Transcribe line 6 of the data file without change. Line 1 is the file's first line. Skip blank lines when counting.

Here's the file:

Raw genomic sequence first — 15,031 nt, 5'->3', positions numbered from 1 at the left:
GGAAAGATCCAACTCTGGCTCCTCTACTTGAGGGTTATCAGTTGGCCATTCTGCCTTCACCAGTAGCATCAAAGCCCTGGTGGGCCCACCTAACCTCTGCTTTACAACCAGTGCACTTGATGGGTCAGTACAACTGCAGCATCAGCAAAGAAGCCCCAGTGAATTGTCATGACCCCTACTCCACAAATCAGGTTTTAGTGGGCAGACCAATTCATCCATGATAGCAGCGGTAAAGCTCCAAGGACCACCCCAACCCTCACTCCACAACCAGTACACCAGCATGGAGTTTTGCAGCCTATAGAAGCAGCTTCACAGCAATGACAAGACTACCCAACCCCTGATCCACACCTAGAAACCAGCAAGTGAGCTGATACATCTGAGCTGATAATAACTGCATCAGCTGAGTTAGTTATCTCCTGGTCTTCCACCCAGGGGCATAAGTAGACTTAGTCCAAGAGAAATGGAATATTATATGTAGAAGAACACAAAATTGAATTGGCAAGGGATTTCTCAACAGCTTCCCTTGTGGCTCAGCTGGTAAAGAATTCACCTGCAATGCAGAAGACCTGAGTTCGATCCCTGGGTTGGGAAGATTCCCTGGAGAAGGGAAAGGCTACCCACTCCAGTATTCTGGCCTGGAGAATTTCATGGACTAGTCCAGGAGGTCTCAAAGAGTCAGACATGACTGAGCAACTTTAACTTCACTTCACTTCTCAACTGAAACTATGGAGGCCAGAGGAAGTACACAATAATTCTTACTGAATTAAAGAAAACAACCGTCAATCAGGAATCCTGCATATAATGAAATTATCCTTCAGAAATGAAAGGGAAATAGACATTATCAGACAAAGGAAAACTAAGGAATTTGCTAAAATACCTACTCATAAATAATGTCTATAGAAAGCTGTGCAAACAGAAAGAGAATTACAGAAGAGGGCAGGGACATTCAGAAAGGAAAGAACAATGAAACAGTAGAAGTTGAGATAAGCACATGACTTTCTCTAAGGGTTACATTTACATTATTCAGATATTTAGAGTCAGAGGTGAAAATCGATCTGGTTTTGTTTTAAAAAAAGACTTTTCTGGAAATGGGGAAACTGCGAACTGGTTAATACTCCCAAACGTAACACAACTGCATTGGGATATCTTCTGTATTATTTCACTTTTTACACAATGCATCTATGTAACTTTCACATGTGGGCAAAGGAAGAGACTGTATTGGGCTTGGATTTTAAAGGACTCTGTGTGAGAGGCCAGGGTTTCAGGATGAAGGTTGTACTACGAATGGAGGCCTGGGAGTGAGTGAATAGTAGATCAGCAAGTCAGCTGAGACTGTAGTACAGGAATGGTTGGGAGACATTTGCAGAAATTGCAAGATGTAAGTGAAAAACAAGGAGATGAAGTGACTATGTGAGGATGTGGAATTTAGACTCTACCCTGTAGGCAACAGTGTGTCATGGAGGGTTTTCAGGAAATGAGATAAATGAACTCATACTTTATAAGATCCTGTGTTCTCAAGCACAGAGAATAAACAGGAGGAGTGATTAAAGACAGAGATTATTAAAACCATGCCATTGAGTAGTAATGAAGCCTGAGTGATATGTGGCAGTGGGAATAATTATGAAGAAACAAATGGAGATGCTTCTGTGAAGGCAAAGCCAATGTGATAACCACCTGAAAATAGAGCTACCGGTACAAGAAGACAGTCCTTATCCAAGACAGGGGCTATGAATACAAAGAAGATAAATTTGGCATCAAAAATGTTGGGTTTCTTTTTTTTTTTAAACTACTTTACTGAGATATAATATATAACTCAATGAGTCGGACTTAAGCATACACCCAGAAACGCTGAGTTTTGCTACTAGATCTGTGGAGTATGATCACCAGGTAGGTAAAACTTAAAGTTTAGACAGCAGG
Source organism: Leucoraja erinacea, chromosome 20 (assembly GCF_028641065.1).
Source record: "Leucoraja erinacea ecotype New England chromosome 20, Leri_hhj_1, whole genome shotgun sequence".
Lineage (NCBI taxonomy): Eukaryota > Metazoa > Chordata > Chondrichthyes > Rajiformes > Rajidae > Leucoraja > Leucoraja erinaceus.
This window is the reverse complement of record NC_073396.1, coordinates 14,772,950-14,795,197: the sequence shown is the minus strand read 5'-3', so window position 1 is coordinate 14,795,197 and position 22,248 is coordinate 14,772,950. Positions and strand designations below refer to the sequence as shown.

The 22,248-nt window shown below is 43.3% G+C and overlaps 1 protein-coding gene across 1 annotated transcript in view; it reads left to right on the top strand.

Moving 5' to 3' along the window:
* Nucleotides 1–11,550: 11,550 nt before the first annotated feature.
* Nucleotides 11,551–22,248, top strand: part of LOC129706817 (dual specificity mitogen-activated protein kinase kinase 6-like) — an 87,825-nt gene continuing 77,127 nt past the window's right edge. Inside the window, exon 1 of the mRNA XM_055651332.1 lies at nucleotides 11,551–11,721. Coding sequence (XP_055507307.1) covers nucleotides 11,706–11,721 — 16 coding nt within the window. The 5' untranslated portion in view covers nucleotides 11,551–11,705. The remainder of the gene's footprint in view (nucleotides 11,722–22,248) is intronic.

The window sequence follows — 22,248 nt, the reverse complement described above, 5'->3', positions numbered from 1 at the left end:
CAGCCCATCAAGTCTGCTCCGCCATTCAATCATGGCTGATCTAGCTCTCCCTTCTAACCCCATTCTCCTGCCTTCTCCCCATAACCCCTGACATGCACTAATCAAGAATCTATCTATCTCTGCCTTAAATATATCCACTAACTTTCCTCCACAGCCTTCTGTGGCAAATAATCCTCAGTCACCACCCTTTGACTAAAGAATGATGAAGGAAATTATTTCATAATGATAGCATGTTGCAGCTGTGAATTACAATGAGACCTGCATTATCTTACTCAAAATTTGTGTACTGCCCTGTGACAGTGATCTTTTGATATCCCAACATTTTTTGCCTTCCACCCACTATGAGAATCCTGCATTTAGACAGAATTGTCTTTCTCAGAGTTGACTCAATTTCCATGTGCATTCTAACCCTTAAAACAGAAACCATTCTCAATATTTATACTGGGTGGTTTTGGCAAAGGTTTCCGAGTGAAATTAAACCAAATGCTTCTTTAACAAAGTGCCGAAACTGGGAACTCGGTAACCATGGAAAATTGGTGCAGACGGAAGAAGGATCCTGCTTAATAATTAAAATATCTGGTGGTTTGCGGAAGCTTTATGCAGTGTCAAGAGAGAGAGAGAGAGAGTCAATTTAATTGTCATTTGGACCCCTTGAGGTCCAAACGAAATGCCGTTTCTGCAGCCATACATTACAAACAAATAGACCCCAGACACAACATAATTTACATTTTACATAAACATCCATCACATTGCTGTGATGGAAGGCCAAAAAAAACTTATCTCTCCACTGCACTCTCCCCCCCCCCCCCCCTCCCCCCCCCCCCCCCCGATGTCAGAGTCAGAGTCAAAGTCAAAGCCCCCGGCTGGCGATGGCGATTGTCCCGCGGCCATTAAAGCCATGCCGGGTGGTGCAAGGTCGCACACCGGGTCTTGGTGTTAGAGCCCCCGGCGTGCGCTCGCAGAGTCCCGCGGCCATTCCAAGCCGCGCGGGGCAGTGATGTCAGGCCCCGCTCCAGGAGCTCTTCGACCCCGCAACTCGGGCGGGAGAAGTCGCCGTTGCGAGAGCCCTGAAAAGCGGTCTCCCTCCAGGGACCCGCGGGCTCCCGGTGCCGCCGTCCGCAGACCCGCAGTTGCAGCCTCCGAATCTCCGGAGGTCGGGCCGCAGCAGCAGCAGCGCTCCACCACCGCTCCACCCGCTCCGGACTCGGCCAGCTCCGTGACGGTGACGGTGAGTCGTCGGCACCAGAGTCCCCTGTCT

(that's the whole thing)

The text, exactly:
This window is the reverse complement of record NC_073396.1, coordinates 14,772,950-14,795,197: the sequence shown is the minus strand read 5'-3', so window position 1 is coordinate 14,795,197 and position 22,248 is coordinate 14,772,950. Positions and strand designations below refer to the sequence as shown.